Spring/early summer is one of my favorite food seasons (okay, let's be honest here, I don't think I have a least favorite food season, but anyway....) because with it comes asparagus. Asparagus is a fairly new food to the list of foods I would eat, simply because until 3 or so years ago, the only time I'd had it, it was served to me rather mushy, slimy, and essentially flavorless. I was offered some by the ladies of Jay Hill Farm while at my local farmers' market a few years back; initially I declined, but then after talking with them about how to prepare it and basically being "dared" to try it again, I bought some, took it home, cooked it according to their directions...and went back and bought some every week after that until asparagus season was over. As with many foods in my diet, I generally only eat asparagus seasonally, which means I get it for roughly a month to a month and a half, so I enjoy it as often as I can.
Typically I either grill the asparagus or sautee it in Meyer lemon infused olive oil and butter with a little fresh ground black pepper, but this season I was given one recipe and came up with my own method of serving asparagus that have only added depth and dimension to what is now one of my favorite vegetables.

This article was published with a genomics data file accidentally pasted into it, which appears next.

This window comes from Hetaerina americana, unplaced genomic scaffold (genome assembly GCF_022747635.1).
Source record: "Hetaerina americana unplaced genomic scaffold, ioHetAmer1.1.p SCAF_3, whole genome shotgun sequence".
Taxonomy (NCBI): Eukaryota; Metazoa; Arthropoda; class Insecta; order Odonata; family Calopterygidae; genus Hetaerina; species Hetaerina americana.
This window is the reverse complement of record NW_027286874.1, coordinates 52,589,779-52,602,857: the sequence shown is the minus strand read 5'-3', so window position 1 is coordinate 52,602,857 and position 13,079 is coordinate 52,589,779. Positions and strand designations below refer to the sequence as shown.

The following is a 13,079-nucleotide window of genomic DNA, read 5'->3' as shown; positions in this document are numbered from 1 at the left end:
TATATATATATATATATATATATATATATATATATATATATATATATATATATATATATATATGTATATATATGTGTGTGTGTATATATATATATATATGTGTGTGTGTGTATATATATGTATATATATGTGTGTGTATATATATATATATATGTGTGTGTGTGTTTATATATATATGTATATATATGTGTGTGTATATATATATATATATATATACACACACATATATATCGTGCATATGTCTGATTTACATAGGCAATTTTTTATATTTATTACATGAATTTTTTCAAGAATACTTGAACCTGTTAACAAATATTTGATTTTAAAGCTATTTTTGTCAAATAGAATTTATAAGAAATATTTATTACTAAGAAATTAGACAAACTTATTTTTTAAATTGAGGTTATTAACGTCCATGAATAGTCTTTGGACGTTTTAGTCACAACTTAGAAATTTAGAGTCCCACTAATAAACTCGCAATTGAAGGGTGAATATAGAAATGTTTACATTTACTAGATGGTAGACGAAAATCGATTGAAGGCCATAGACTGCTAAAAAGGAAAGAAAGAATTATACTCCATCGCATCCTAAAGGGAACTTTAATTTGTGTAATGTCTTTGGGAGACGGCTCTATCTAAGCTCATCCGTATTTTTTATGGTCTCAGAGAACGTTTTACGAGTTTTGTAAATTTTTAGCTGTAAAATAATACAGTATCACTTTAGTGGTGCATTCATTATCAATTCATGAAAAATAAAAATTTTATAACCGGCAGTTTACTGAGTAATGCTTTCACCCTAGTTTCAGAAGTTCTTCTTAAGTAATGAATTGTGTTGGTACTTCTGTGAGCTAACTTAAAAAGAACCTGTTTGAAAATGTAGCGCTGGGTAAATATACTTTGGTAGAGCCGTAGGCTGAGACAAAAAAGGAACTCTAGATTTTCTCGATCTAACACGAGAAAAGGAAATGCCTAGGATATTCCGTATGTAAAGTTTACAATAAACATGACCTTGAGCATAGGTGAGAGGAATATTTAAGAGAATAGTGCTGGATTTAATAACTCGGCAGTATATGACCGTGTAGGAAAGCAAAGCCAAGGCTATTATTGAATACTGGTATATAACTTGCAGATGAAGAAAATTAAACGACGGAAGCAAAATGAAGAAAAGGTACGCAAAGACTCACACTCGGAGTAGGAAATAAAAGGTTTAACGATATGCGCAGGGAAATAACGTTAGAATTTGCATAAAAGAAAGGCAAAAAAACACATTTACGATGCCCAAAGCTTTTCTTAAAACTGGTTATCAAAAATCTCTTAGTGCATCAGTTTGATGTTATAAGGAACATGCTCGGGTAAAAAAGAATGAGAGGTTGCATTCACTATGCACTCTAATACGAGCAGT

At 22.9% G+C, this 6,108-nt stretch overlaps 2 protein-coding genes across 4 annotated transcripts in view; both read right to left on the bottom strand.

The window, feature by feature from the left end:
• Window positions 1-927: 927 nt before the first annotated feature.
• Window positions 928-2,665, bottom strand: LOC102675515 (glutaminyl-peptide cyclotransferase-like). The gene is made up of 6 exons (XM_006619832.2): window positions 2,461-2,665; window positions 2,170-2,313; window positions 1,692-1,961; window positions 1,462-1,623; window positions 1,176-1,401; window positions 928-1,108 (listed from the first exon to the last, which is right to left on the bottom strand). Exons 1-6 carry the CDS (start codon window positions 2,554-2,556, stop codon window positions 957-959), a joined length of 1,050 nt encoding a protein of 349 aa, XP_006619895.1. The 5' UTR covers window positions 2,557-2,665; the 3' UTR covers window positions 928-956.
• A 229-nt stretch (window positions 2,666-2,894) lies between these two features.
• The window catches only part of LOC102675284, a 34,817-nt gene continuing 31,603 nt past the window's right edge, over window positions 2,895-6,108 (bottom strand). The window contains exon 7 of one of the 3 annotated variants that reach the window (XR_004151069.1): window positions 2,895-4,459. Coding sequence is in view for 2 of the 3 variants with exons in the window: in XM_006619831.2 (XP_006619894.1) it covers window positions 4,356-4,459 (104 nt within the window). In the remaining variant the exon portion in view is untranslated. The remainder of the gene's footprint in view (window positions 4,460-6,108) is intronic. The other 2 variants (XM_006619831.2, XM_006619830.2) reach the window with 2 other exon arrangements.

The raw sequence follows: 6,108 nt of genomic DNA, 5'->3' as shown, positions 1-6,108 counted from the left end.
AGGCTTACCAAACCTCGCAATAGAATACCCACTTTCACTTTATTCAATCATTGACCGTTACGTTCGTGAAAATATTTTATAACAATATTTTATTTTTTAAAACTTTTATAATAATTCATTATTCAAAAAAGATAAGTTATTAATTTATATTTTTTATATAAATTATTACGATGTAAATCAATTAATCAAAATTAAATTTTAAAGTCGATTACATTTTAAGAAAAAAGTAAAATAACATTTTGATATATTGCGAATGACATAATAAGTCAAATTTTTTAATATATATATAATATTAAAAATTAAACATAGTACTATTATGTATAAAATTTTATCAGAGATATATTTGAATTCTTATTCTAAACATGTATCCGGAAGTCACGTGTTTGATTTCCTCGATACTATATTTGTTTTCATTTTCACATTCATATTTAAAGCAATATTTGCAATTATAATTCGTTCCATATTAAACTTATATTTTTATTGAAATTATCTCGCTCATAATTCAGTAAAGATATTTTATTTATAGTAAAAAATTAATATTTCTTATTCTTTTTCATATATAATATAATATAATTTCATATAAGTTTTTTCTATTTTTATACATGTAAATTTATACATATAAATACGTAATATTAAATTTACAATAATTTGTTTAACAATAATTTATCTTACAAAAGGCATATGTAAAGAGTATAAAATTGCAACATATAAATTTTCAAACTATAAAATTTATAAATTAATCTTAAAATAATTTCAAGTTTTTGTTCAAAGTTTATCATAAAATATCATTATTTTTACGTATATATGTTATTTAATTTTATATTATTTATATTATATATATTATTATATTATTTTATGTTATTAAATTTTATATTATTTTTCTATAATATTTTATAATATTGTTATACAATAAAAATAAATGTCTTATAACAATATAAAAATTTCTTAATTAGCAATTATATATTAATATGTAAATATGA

here, the entire dish takes 15 minutes to make, which is a huge bonus when pressed for time at home, and the ingredient list doesn't necessarily require purchasing anything out of the ordinary, aside from maybe the Asiago cheese:
1 lb. Fresh Asparagus
1 bunch Spring Garlic
1 Tbsp. Olive Oil
1 Tbsp. Butter
Salt & Pepper to taste
1 to 2 Tbsp. Freshly grated Asiago Cheese
For this recipe, I picked up a small brick of Asiago and grated it myself, which I would definitely recommend doing, simply because there is a definite taste difference between freshly grated and pre-grated cheese of any sort. As you can likely tell from the picture, I did grate a bit more than the 1-2 tablespoons in the recipe, but I love Asiago, so I admittedly went a little crazy.
Joy of Cooking, a book that should be a staple in every cook's kitchen. I used the quick whole-egg hollandaise recipe simply for convenience and not wanting to deal with separating the eggs (I admit that I used an organic, bottled lemon juice for this recipe). NOTE: if you've never made hollandaise sauce before, it is HUGELY important that once you start, you don't stop until it is ready to pour onto the plate. Hollandaise requires constant stirring and will overcook and curdle quickly. If it does, you can rescue it by putting it into a blender, but it's better to not have to do that in the first place.
So what are you waiting for? Asparagus season is almost over! Get cooking!